Rear-end Collision

How to Prevent Rear-end Collisions, and What to Do — Just In Case!

A rear-end collision occurs when one automobile suddenly slows or stops, causing the next vehicle to crash into it from behind. A rear-end collision may also occur when an inattentive driver crashes into the car in front. You can avoid a rear-end collision by following a few simple tips:

File a claim

To start a claim, contact us at 800.872.5246.

Or, if you were involved in an auto accident and no one was injured, file your claim online.

Preventing a Rear-End Collision

In addition to scanning your mirrors, using your turn signals and not multi-tasking, there are several other things you can do to prevent a rear-end collision. For example, you can flash your brake lights to give the driver behind you fair warning of upcoming traffic changes. Likewise, you can increase the distance between you and the car you are following — or the car following you.

When the Unexpected Happens

After you rear-end another vehicle, or after you have been rear-ended by another vehicle, pull away from the flow of traffic. Then:

Check for injuries.

Call 911 if needed. Unexpected hits from behind can easily cause injury, the most common of which is whiplash. Depending on the effectiveness of safety belts and air bags, injuries to the face and head may also occur.

Survey the scene.

Note the date, time, weather and driving conditions. If there are independent witnesses (i.e., other than passengers), ask for their contact information; they'll need to confirm the location of the vehicles and the course of events.

Exchange information.

When stepping out of your vehicle, note the other vehicle's license plate number immediately (snap a photo with your phone if you don't have a pen and paper handy.) Politely ask for the other driver's contact information. If the driver refuses to provide his or her contact information or attempts to leave the scene, their license plate number will help you track them down.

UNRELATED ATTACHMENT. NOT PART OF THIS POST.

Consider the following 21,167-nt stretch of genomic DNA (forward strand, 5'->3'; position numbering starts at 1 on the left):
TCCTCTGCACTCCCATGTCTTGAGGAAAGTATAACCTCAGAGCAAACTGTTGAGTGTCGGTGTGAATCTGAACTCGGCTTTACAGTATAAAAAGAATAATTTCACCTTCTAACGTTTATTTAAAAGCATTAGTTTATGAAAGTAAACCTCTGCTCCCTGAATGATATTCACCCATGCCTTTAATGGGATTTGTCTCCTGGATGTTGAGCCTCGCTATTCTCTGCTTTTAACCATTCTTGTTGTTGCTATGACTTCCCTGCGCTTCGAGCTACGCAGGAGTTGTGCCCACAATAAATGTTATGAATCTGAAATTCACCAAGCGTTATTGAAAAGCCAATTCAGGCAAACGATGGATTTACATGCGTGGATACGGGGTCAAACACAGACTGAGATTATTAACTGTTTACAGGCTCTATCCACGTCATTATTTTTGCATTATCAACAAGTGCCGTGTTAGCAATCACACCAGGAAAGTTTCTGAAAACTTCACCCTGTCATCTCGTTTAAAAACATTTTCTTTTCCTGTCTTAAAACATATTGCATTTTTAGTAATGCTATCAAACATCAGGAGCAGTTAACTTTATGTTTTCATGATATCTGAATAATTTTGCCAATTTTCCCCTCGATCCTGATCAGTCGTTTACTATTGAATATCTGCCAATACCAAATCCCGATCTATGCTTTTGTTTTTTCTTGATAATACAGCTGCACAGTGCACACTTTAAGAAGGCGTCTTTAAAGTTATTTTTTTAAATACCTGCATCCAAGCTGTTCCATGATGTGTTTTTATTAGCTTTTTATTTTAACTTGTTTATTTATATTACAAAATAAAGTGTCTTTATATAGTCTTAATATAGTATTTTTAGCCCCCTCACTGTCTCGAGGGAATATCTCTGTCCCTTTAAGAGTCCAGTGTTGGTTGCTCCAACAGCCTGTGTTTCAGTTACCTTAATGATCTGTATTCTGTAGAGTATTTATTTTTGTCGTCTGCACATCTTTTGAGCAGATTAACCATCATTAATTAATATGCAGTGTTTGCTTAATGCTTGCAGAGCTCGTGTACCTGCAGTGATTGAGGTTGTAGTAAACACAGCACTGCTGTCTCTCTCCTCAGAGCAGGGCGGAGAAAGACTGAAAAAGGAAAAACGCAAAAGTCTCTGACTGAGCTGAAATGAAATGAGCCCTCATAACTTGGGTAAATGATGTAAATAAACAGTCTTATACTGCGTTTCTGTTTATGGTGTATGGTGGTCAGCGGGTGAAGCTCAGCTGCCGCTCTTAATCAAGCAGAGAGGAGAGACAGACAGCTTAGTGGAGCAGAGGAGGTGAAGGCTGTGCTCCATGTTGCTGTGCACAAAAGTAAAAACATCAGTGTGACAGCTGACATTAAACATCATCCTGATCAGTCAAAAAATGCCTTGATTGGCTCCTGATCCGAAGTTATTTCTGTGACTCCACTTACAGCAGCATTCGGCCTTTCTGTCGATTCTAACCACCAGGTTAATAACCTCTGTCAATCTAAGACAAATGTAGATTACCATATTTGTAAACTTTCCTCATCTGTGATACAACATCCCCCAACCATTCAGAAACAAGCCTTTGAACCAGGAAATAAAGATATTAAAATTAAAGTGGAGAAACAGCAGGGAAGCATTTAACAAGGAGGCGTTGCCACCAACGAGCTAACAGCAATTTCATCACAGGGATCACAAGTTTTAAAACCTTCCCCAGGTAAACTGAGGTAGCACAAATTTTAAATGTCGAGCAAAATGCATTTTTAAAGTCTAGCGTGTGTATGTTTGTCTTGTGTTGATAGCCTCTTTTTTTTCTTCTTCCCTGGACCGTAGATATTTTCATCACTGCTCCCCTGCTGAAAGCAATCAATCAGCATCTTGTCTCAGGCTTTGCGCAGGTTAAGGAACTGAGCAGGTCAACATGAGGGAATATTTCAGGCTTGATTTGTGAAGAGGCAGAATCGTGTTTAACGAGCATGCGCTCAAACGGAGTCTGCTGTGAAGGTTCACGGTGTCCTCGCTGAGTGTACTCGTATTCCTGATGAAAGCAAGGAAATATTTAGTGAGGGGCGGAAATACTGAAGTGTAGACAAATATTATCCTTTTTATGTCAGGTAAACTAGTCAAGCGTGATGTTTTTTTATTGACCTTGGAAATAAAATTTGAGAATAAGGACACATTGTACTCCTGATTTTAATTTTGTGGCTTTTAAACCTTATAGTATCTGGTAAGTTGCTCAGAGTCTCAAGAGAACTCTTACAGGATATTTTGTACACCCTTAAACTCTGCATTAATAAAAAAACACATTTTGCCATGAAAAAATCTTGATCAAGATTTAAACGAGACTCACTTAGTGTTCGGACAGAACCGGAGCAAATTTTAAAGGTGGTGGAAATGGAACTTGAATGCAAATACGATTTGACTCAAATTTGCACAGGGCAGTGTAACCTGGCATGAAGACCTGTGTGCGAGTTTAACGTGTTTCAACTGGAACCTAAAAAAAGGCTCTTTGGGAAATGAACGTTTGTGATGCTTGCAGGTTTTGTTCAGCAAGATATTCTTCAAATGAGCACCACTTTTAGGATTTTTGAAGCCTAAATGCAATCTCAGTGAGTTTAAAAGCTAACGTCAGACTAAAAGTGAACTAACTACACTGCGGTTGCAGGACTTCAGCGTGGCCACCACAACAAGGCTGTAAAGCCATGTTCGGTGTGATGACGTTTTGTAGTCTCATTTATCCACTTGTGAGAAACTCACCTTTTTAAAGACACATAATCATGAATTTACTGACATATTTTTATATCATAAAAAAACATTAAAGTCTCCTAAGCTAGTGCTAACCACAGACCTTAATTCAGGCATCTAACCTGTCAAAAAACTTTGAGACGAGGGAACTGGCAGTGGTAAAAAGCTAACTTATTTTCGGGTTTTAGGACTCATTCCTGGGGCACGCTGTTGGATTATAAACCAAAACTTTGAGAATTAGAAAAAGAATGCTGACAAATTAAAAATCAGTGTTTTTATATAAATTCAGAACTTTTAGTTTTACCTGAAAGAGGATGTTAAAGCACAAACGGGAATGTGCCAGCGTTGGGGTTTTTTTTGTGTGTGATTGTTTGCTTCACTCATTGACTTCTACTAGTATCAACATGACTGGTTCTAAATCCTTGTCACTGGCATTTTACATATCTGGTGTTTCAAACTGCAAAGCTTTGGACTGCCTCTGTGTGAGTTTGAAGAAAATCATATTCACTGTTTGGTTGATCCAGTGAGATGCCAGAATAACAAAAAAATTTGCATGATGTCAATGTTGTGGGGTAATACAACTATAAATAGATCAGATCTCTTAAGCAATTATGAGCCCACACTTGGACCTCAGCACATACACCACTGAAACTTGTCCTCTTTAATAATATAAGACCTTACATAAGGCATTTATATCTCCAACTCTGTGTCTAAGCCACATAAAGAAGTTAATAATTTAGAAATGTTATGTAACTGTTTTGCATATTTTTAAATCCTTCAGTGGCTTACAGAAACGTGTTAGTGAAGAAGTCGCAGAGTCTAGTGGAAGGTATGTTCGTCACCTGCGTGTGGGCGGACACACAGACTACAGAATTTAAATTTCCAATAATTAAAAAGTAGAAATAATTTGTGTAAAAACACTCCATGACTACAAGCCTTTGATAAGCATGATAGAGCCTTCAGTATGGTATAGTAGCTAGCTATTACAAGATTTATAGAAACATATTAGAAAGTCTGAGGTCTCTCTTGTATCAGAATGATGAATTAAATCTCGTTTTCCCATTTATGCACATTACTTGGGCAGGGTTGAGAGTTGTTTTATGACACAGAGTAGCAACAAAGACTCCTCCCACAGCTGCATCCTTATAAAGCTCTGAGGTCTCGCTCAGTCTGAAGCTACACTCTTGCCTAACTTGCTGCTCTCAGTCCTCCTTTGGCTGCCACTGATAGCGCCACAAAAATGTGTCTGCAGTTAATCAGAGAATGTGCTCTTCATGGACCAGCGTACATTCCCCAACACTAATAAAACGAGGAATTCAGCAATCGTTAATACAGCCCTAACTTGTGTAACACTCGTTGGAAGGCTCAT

Call the police.

Call the police as soon as possible. Officers can file a formal report for claims purposes. As an official documentation of the course of events, the police report is integral to the claims process. Having one will make the accident easier to understand.

Take photos.

If you have a camera on your phone, use it to take pictures of the scene. Photos help explain what happened in the accident and the degree of damage. If you can, make a diagram to illustrate the course of events, too.

Go to the doctor.

If you believe you have sustained an injury in an accident, don't wait to go to the doctor. Find out sooner rather than later if you are injured.

Be aware of damage.

Both cars will sustain damage from the impact, but the smaller of the two will likely incur more of it. Take your vehicle to an auto repair shop for a more thorough inspection just to be sure there are no internal problems.

Give us a call.

Call to initiate a claim, or to notify us that someone will be filing a claim against you. Have your policy number on hand, and be ready to answer some basic questions about the accident. Call us regardless of how little damage you see.